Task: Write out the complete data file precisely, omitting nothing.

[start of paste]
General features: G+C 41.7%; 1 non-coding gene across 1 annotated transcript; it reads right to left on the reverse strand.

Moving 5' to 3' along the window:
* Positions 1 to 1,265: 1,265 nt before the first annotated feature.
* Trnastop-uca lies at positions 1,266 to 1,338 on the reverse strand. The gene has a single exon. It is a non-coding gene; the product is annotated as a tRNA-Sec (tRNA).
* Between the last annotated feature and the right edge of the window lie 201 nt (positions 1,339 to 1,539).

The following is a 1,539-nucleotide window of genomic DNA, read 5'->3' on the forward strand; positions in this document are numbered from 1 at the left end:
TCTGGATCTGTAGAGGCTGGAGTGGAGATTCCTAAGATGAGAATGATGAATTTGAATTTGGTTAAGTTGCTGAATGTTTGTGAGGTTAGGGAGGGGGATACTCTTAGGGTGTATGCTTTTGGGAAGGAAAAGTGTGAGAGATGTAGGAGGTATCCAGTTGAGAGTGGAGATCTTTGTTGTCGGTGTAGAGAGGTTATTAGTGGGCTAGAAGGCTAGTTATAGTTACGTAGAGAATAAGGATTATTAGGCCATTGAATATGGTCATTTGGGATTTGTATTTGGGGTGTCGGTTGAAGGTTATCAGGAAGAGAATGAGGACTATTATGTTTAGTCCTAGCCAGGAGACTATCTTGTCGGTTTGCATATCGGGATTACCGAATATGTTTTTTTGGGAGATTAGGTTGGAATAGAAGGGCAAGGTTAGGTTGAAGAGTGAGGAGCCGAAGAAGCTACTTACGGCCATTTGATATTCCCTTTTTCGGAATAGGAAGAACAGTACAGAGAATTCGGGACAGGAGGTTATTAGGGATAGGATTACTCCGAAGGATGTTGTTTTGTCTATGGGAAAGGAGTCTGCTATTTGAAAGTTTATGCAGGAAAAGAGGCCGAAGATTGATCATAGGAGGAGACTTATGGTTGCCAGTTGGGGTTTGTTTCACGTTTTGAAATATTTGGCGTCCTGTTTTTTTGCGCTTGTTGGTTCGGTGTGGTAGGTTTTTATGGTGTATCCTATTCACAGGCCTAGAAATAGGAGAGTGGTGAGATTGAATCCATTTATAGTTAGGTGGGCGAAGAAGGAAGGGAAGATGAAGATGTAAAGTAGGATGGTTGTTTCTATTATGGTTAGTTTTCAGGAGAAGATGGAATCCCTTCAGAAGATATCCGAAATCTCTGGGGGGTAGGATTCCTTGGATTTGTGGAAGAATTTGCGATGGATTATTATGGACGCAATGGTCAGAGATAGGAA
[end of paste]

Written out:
General features: G+C 41.7%; 1 non-coding gene across 1 annotated transcript; it reads right to left on the reverse strand.

Moving 5' to 3' along the window:
* Positions 1 to 1,265: 1,265 nt before the first annotated feature.
* Trnastop-uca lies at positions 1,266 to 1,338 on the reverse strand. The gene has a single exon. It is a non-coding gene; the product is annotated as a tRNA-Sec (tRNA).
* Between the last annotated feature and the right edge of the window lie 201 nt (positions 1,339 to 1,539).

The following is a 1,539-nucleotide window of genomic DNA, read 5'->3' on the forward strand; positions in this document are numbered from 1 at the left end:
TCTGGATCTGTAGAGGCTGGAGTGGAGATTCCTAAGATGAGAATGATGAATTTGAATTTGGTTAAGTTGCTGAATGTTTGTGAGGTTAGGGAGGGGGATACTCTTAGGGTGTATGCTTTTGGGAAGGAAAAGTGTGAGAGATGTAGGAGGTATCCAGTTGAGAGTGGAGATCTTTGTTGTCGGTGTAGAGAGGTTATTAGTGGGCTAGAAGGCTAGTTATAGTTACGTAGAGAATAAGGATTATTAGGCCATTGAATATGGTCATTTGGGATTTGTATTTGGGGTGTCGGTTGAAGGTTATCAGGAAGAGAATGAGGACTATTATGTTTAGTCCTAGCCAGGAGACTATCTTGTCGGTTTGCATATCGGGATTACCGAATATGTTTTTTTGGGAGATTAGGTTGGAATAGAAGGGCAAGGTTAGGTTGAAGAGTGAGGAGCCGAAGAAGCTACTTACGGCCATTTGATATTCCCTTTTTCGGAATAGGAAGAACAGTACAGAGAATTCGGGACAGGAGGTTATTAGGGATAGGATTACTCCGAAGGATGTTGTTTTGTCTATGGGAAAGGAGTCTGCTATTTGAAAGTTTATGCAGGAAAAGAGGCCGAAGATTGATCATAGGAGGAGACTTATGGTTGCCAGTTGGGGTTTGTTTCACGTTTTGAAATATTTGGCGTCCTGTTTTTTTGCGCTTGTTGGTTCGGTGTGGTAGGTTTTTATGGTGTATCCTATTCACAGGCCTAGAAATAGGAGAGTGGTGAGATTGAATCCATTTATAGTTAGGTGGGCGAAGAAGGAAGGGAAGATGAAGATGTAAAGTAGGATGGTTGTTTCTATTATGGTTAGTTTTCAGGAGAAGATGGAATCCCTTCAGAAGATATCCGAAATCTCTGGGGGGTAGGATTCCTTGGATTTGTGGAAGAATTTGCGATGGATTATTATGGACGCAATGGTCAGAGATAGGAA